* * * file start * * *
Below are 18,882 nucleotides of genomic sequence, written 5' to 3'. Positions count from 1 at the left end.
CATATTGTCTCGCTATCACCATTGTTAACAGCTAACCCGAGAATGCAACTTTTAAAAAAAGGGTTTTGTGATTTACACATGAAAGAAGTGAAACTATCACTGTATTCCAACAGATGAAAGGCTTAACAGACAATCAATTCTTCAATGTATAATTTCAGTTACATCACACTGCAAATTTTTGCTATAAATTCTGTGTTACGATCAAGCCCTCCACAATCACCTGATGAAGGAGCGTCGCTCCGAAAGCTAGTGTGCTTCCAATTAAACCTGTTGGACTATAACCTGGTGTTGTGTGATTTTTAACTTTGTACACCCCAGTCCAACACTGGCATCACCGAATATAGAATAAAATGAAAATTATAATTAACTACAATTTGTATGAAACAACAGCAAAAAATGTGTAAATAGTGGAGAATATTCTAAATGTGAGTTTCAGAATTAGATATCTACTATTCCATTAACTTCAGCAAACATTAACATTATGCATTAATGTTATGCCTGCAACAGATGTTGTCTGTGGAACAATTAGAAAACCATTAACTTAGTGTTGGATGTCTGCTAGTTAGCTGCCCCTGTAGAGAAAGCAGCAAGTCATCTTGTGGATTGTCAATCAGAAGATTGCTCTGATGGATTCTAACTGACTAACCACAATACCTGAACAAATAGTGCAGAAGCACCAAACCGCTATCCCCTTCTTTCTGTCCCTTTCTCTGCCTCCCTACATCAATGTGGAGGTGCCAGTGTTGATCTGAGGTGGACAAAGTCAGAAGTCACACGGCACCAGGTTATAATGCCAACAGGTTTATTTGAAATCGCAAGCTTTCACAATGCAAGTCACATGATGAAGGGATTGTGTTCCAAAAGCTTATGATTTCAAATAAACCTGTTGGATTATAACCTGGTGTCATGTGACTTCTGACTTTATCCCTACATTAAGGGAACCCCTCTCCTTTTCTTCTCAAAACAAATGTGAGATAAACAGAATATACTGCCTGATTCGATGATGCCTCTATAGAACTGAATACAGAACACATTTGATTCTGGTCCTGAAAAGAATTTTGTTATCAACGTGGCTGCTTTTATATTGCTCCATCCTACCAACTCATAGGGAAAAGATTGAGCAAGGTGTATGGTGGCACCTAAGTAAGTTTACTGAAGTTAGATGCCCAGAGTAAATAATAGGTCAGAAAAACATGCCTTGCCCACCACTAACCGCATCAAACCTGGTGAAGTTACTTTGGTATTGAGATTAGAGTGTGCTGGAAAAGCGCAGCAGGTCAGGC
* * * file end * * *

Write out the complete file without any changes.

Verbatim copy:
Below are 18,882 nucleotides of genomic sequence, written 5' to 3'. Positions count from 1 at the left end.
CATATTGTCTCGCTATCACCATTGTTAACAGCTAACCCGAGAATGCAACTTTTAAAAAAAGGGTTTTGTGATTTACACATGAAAGAAGTGAAACTATCACTGTATTCCAACAGATGAAAGGCTTAACAGACAATCAATTCTTCAATGTATAATTTCAGTTACATCACACTGCAAATTTTTGCTATAAATTCTGTGTTACGATCAAGCCCTCCACAATCACCTGATGAAGGAGCGTCGCTCCGAAAGCTAGTGTGCTTCCAATTAAACCTGTTGGACTATAACCTGGTGTTGTGTGATTTTTAACTTTGTACACCCCAGTCCAACACTGGCATCACCGAATATAGAATAAAATGAAAATTATAATTAACTACAATTTGTATGAAACAACAGCAAAAAATGTGTAAATAGTGGAGAATATTCTAAATGTGAGTTTCAGAATTAGATATCTACTATTCCATTAACTTCAGCAAACATTAACATTATGCATTAATGTTATGCCTGCAACAGATGTTGTCTGTGGAACAATTAGAAAACCATTAACTTAGTGTTGGATGTCTGCTAGTTAGCTGCCCCTGTAGAGAAAGCAGCAAGTCATCTTGTGGATTGTCAATCAGAAGATTGCTCTGATGGATTCTAACTGACTAACCACAATACCTGAACAAATAGTGCAGAAGCACCAAACCGCTATCCCCTTCTTTCTGTCCCTTTCTCTGCCTCCCTACATCAATGTGGAGGTGCCAGTGTTGATCTGAGGTGGACAAAGTCAGAAGTCACACGGCACCAGGTTATAATGCCAACAGGTTTATTTGAAATCGCAAGCTTTCACAATGCAAGTCACATGATGAAGGGATTGTGTTCCAAAAGCTTATGATTTCAAATAAACCTGTTGGATTATAACCTGGTGTCATGTGACTTCTGACTTTATCCCTACATTAAGGGAACCCCTCTCCTTTTCTTCTCAAAACAAATGTGAGATAAACAGAATATACTGCCTGATTCGATGATGCCTCTATAGAACTGAATACAGAACACATTTGATTCTGGTCCTGAAAAGAATTTTGTTATCAACGTGGCTGCTTTTATATTGCTCCATCCTACCAACTCATAGGGAAAAGATTGAGCAAGGTGTATGGTGGCACCTAAGTAAGTTTACTGAAGTTAGATGCCCAGAGTAAATAATAGGTCAGAAAAACATGCCTTGCCCACCACTAACCGCATCAAACCTGGTGAAGTTACTTTGGTATTGAGATTAGAGTGTGCTGGAAAAGCGCAGCAGGTCAGGC